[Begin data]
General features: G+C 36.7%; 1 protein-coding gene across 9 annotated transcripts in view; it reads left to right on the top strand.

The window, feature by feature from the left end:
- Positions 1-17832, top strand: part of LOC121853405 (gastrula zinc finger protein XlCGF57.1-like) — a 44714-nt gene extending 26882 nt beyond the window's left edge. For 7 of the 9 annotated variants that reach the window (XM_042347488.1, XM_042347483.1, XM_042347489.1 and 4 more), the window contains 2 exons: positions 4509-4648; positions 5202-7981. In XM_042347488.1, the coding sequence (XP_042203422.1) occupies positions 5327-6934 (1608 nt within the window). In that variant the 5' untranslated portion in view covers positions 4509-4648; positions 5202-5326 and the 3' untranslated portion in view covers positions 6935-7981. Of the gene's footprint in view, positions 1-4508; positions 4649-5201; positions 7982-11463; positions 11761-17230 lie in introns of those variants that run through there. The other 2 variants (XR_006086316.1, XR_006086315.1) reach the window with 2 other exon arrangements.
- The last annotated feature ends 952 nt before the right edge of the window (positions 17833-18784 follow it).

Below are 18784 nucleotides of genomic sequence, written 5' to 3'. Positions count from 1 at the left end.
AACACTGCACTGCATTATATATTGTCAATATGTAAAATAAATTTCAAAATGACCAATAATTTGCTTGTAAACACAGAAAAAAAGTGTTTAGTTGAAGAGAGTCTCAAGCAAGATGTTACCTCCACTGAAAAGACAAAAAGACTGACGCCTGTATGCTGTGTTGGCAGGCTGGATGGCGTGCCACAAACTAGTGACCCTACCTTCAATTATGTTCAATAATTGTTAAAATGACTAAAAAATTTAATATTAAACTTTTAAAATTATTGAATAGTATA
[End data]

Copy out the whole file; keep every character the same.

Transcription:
General features: G+C 36.7%; 1 protein-coding gene across 9 annotated transcripts in view; it reads left to right on the top strand.

The window, feature by feature from the left end:
- Positions 1-17832, top strand: part of LOC121853405 (gastrula zinc finger protein XlCGF57.1-like) — a 44714-nt gene extending 26882 nt beyond the window's left edge. For 7 of the 9 annotated variants that reach the window (XM_042347488.1, XM_042347483.1, XM_042347489.1 and 4 more), the window contains 2 exons: positions 4509-4648; positions 5202-7981. In XM_042347488.1, the coding sequence (XP_042203422.1) occupies positions 5327-6934 (1608 nt within the window). In that variant the 5' untranslated portion in view covers positions 4509-4648; positions 5202-5326 and the 3' untranslated portion in view covers positions 6935-7981. Of the gene's footprint in view, positions 1-4508; positions 4649-5201; positions 7982-11463; positions 11761-17230 lie in introns of those variants that run through there. The other 2 variants (XR_006086316.1, XR_006086315.1) reach the window with 2 other exon arrangements.
- The last annotated feature ends 952 nt before the right edge of the window (positions 17833-18784 follow it).

Below are 18784 nucleotides of genomic sequence, written 5' to 3'. Positions count from 1 at the left end.
AACACTGCACTGCATTATATATTGTCAATATGTAAAATAAATTTCAAAATGACCAATAATTTGCTTGTAAACACAGAAAAAAAGTGTTTAGTTGAAGAGAGTCTCAAGCAAGATGTTACCTCCACTGAAAAGACAAAAAGACTGACGCCTGTATGCTGTGTTGGCAGGCTGGATGGCGTGCCACAAACTAGTGACCCTACCTTCAATTATGTTCAATAATTGTTAAAATGACTAAAAAATTTAATATTAAACTTTTAAAATTATTGAATAGTATA